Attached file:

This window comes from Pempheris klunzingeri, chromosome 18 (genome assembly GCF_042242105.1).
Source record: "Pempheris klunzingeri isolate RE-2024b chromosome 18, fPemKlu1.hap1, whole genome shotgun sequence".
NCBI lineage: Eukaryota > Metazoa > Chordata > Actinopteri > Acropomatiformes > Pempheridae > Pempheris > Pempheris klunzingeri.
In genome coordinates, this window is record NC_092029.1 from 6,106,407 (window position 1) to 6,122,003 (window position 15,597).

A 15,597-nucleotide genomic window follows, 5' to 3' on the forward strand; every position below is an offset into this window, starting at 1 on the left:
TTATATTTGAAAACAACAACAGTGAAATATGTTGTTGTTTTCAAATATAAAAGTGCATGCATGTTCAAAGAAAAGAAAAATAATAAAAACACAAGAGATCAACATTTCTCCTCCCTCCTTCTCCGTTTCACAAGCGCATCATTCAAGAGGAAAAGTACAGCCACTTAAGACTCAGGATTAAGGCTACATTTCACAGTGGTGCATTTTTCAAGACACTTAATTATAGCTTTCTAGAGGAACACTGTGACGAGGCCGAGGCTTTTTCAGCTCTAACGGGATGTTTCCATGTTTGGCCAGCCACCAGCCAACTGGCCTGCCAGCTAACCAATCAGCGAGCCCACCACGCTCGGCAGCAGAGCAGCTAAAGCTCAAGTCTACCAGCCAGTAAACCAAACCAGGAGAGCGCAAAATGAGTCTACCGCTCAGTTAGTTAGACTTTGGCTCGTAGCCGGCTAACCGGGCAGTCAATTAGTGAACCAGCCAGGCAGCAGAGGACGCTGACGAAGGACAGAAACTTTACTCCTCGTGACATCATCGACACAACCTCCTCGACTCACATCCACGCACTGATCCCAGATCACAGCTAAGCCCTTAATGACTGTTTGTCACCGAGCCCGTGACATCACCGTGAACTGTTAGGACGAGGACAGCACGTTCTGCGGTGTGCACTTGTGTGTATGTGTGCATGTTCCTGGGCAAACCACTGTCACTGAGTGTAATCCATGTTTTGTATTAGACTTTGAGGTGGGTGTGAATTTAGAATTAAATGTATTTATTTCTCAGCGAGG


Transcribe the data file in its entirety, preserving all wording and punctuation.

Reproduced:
This window comes from Pempheris klunzingeri, chromosome 18 (genome assembly GCF_042242105.1).
Source record: "Pempheris klunzingeri isolate RE-2024b chromosome 18, fPemKlu1.hap1, whole genome shotgun sequence".
NCBI lineage: Eukaryota > Metazoa > Chordata > Actinopteri > Acropomatiformes > Pempheridae > Pempheris > Pempheris klunzingeri.
In genome coordinates, this window is record NC_092029.1 from 6,106,407 (window position 1) to 6,122,003 (window position 15,597).

A 15,597-nucleotide genomic window follows, 5' to 3' on the forward strand; every position below is an offset into this window, starting at 1 on the left:
TTATATTTGAAAACAACAACAGTGAAATATGTTGTTGTTTTCAAATATAAAAGTGCATGCATGTTCAAAGAAAAGAAAAATAATAAAAACACAAGAGATCAACATTTCTCCTCCCTCCTTCTCCGTTTCACAAGCGCATCATTCAAGAGGAAAAGTACAGCCACTTAAGACTCAGGATTAAGGCTACATTTCACAGTGGTGCATTTTTCAAGACACTTAATTATAGCTTTCTAGAGGAACACTGTGACGAGGCCGAGGCTTTTTCAGCTCTAACGGGATGTTTCCATGTTTGGCCAGCCACCAGCCAACTGGCCTGCCAGCTAACCAATCAGCGAGCCCACCACGCTCGGCAGCAGAGCAGCTAAAGCTCAAGTCTACCAGCCAGTAAACCAAACCAGGAGAGCGCAAAATGAGTCTACCGCTCAGTTAGTTAGACTTTGGCTCGTAGCCGGCTAACCGGGCAGTCAATTAGTGAACCAGCCAGGCAGCAGAGGACGCTGACGAAGGACAGAAACTTTACTCCTCGTGACATCATCGACACAACCTCCTCGACTCACATCCACGCACTGATCCCAGATCACAGCTAAGCCCTTAATGACTGTTTGTCACCGAGCCCGTGACATCACCGTGAACTGTTAGGACGAGGACAGCACGTTCTGCGGTGTGCACTTGTGTGTATGTGTGCATGTTCCTGGGCAAACCACTGTCACTGAGTGTAATCCATGTTTTGTATTAGACTTTGAGGTGGGTGTGAATTTAGAATTAAATGTATTTATTTCTCAGCGAGG